User Interface Prototype Document Format

There are several styles of prototype, described below.  Your team will negotiate with the instructor to determine the appropriate style for your project.  Read your textbook and consult resources on the course web site for discussion of how to design a user interface. Your prototype will need to be approved by the customer.  You will need to submit your prototype in computer readable form with installation and operation instructions as appropriate.

Storyboard. A storyboard is a paper mock up of the appearance of the user interface, with each interface screen shown on a separate piece of paper. Each screen, switch, keyboard, button etc. is depicted exactly as the user would see it. Each page includes annotations so that the user can "walkthrough" the entire application. These are cheap, fast and very effective in terms of value gained versus construction time.


Scripted prototype. The user interface screens are presented on the computer, but there is NO underlying functionality. User inputs are hard-coded, and the interaction is pre-scripted. Here are some examples of good and bad prototypes.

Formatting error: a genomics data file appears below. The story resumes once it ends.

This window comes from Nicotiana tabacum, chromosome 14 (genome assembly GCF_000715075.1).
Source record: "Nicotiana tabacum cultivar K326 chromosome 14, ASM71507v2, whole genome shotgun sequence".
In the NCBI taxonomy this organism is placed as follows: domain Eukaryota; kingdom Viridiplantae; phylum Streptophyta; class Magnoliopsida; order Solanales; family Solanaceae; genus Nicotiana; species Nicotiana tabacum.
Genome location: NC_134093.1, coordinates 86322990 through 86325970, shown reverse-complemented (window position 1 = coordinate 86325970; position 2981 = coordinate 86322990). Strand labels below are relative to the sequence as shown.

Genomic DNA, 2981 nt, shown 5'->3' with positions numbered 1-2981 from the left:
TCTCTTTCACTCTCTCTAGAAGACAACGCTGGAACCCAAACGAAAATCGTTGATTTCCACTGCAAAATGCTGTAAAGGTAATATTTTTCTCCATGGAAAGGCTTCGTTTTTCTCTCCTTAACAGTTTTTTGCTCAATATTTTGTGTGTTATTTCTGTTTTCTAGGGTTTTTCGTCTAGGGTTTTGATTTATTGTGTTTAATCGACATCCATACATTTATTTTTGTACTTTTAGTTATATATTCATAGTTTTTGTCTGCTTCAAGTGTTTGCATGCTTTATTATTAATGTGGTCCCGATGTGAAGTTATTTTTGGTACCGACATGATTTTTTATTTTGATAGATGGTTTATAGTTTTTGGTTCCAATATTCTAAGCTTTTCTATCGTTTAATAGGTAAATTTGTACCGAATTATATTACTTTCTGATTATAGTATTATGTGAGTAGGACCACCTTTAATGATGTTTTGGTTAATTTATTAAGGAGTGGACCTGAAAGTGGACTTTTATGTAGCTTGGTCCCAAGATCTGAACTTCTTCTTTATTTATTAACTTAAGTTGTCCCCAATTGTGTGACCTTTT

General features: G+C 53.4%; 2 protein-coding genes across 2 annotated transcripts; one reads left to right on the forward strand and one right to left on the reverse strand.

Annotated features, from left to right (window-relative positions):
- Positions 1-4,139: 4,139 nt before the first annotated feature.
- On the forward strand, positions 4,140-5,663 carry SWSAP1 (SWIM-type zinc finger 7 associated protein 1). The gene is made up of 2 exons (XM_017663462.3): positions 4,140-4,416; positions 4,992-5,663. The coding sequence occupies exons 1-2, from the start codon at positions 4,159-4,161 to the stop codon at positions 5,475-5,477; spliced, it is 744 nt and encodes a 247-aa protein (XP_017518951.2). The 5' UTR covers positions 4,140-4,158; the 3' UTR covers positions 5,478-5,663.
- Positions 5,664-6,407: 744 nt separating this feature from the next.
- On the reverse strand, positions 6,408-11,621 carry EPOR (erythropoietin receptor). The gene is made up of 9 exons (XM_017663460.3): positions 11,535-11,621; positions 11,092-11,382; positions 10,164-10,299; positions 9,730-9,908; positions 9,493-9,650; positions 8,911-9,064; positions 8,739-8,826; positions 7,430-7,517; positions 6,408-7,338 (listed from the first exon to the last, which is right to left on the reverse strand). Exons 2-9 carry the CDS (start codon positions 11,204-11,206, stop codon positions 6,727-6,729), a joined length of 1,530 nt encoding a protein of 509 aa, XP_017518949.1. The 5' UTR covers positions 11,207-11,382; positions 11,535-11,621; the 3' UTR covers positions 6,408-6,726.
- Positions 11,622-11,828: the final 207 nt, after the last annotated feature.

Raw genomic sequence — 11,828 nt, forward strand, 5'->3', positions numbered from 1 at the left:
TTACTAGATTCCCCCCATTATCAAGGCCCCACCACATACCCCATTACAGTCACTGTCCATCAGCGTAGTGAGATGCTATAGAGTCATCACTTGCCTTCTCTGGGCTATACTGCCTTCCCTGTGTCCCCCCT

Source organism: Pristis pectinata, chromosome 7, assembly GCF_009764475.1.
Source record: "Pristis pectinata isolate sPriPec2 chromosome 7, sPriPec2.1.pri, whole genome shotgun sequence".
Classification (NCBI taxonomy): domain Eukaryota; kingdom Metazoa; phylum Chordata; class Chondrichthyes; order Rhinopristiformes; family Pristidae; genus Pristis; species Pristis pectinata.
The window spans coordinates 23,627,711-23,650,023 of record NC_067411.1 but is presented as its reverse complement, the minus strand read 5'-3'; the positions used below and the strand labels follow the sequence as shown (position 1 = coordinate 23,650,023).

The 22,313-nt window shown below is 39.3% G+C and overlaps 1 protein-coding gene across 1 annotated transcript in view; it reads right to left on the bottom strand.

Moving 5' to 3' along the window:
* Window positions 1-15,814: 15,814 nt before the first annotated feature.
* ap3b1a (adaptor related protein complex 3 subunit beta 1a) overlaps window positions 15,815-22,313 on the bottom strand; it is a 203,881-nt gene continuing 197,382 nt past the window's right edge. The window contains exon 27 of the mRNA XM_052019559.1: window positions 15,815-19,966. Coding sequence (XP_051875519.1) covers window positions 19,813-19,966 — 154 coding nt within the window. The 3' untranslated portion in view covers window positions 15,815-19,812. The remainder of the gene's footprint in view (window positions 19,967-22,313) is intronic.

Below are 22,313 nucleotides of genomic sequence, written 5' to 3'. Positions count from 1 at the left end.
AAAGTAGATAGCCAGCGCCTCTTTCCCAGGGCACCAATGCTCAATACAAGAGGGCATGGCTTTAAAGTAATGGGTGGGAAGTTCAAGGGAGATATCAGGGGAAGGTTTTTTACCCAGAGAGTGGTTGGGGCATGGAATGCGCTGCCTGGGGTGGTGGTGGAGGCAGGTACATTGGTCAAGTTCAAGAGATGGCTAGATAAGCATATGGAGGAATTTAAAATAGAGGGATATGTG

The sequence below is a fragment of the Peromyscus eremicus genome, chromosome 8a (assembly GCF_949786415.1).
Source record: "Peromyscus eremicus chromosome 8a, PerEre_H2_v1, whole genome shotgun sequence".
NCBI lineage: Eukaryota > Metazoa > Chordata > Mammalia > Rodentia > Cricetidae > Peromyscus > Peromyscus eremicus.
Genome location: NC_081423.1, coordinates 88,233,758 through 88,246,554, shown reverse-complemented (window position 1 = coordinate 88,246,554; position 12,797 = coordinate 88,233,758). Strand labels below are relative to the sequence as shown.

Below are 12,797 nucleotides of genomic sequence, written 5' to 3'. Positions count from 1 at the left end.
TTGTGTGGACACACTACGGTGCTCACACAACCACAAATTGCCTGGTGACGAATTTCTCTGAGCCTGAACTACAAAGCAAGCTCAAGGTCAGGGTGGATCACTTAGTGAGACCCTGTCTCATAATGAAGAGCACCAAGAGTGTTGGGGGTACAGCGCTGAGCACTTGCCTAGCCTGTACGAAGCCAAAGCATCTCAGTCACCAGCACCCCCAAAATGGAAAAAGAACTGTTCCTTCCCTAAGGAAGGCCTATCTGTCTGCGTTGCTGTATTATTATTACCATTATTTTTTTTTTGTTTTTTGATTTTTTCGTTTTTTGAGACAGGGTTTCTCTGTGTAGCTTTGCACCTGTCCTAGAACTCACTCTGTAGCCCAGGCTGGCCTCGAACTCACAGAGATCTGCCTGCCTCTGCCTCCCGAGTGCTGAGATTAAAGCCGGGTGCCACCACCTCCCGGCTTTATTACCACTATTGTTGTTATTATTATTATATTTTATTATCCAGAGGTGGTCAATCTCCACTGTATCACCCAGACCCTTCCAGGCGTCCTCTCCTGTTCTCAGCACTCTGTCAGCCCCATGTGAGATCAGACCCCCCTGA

"Wizard of Oz" prototype. The user interface screens are displayed on the computer, but there is NO underlying functionality. User interacts with what appears to be a system, but the user inputs are channelled to a designer who simulates the response of the system. The interaction can vary since a human can control the responses given.

Functioning prototype. This is an executing program which may lack any real functionality except for the user interface. Typically you would use a prototyping tool or 4GL environment such as Visual Basic, Delphi, or an HTML editor.  This is a "throw-away" prototype which is discarded after the requirements are written.

Date Notes
1/5 Document Released
9/14/01 minor edits
9/21/01 Minor edits 
10/25/02 Added links to examples